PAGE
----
Is there a color that human eyes can not see?

It is our brains that translate into color something outside them which we call waves of light. If there were no brains, those rays of light would still exist, but plainly, it would not be right to say that they are colors. What happens in the case of light is that, if we compare all the possible kinds of light to the notes on a piano, there is just about one octave in that large compass that our eyes can see. The notes above and below that octave are in all real particulars of the same kind, but our eyes can not see them.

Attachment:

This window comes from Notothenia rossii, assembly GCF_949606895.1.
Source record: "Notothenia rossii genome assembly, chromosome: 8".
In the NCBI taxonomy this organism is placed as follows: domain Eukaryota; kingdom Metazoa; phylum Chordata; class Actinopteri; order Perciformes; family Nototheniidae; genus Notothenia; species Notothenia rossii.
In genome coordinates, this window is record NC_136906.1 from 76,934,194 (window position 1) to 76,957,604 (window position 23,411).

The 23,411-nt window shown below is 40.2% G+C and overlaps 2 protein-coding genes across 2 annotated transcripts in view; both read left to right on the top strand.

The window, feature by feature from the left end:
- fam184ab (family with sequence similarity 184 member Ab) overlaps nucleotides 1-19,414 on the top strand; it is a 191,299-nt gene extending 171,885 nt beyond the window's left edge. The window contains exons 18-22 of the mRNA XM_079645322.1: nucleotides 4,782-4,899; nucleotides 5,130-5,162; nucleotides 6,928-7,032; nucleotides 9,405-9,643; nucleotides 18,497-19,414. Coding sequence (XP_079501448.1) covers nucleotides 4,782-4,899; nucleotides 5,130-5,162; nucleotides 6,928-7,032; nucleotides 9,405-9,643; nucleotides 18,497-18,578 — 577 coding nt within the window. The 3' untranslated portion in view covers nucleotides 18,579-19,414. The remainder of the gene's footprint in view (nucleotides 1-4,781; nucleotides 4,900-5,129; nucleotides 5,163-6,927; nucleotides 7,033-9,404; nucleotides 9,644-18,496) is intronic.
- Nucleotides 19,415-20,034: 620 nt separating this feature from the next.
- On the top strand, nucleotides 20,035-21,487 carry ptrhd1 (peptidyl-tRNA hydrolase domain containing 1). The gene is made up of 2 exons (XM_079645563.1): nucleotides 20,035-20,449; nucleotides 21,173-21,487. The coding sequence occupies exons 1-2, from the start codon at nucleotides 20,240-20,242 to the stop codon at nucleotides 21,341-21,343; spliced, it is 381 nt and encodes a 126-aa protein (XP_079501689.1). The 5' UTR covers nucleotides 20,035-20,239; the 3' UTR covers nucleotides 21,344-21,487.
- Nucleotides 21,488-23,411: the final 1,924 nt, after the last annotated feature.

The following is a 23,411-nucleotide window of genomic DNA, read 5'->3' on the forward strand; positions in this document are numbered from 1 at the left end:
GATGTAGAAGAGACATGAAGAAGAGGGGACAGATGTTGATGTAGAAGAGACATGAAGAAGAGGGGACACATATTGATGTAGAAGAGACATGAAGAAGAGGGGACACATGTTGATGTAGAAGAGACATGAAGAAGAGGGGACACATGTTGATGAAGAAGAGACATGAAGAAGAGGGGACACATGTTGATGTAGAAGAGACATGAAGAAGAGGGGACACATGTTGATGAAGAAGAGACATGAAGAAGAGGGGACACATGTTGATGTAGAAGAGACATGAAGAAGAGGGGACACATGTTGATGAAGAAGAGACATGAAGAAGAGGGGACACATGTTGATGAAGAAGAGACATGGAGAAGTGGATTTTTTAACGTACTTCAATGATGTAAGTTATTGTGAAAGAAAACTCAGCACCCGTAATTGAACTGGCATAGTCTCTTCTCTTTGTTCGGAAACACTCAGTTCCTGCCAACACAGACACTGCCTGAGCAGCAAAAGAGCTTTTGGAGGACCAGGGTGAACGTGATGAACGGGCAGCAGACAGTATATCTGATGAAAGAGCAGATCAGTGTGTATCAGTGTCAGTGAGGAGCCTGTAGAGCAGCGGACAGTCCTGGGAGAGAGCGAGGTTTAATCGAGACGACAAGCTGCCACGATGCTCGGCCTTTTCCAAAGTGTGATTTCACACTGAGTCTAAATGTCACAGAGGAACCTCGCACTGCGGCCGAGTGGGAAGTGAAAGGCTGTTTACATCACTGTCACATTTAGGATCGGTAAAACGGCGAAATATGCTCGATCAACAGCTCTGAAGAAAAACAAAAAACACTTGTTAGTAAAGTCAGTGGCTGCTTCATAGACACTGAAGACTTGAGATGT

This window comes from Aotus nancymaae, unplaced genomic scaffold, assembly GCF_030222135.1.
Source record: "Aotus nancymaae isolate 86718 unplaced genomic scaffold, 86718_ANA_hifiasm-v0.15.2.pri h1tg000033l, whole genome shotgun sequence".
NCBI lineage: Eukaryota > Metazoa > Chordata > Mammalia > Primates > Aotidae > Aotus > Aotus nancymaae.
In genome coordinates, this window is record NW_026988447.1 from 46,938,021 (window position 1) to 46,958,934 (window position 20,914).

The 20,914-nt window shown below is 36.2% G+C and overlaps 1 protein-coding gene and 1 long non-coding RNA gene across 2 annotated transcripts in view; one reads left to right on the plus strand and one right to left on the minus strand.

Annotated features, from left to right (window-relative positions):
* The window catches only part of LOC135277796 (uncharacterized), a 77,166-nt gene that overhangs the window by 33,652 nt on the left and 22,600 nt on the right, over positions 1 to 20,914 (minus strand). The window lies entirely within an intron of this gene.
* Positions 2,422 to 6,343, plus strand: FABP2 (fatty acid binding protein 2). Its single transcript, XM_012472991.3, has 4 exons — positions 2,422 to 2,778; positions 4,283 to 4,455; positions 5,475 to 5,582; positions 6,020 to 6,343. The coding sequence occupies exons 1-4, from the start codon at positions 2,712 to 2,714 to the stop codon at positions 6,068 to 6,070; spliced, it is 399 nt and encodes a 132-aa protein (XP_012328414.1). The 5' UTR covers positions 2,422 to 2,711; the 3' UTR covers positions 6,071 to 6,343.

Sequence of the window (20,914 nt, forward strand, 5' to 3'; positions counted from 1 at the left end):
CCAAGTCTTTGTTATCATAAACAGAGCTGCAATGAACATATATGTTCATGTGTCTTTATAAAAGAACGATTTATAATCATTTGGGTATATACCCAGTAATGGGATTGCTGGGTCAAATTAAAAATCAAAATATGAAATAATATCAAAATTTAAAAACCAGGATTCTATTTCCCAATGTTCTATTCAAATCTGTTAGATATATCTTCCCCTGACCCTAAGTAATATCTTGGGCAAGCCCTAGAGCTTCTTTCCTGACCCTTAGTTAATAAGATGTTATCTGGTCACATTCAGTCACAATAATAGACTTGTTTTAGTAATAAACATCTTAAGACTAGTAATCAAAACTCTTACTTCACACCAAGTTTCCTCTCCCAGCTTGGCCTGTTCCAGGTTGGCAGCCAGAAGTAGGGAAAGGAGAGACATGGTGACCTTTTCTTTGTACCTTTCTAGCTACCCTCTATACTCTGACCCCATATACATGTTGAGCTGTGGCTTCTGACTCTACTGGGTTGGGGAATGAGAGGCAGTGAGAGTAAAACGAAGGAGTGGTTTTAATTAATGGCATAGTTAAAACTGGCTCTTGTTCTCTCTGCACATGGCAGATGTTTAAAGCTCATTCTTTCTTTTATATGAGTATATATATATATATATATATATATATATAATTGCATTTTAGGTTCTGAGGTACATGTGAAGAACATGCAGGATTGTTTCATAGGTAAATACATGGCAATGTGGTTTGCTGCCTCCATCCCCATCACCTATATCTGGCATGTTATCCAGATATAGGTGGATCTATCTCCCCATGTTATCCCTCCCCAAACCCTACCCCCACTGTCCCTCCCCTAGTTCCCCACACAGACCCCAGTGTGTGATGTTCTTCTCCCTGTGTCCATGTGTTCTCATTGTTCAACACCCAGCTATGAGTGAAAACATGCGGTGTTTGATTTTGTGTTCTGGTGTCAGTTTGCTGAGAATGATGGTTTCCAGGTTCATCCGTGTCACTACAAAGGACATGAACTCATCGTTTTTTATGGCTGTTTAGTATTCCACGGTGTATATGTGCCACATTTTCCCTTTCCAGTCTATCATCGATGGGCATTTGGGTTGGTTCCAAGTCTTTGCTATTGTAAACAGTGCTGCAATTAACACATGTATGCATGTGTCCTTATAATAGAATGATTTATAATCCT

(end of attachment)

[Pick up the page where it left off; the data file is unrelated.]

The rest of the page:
If our eyes could see them, they would certainly be of different colors to the light that we can see. The notes below the red end of the octave that we can see would appear as some other color which, of course, we can not imagine. And the notes above the violet end of the octave we can see would appear as another color. It has been clearly proved that some insects, such as ants, can see these rays of light beyond the violet, to which our eyes are blind. But what color it looks like to them, no human being can ever tell. It is very interesting to know, however, that there are animals which can see waves of light which we can not see, just as there are animals which can hear waves of sound too shrill for our ears to hear.

Additional reading:
Color (Wikipedia)
Visual perception (Wikipedia)

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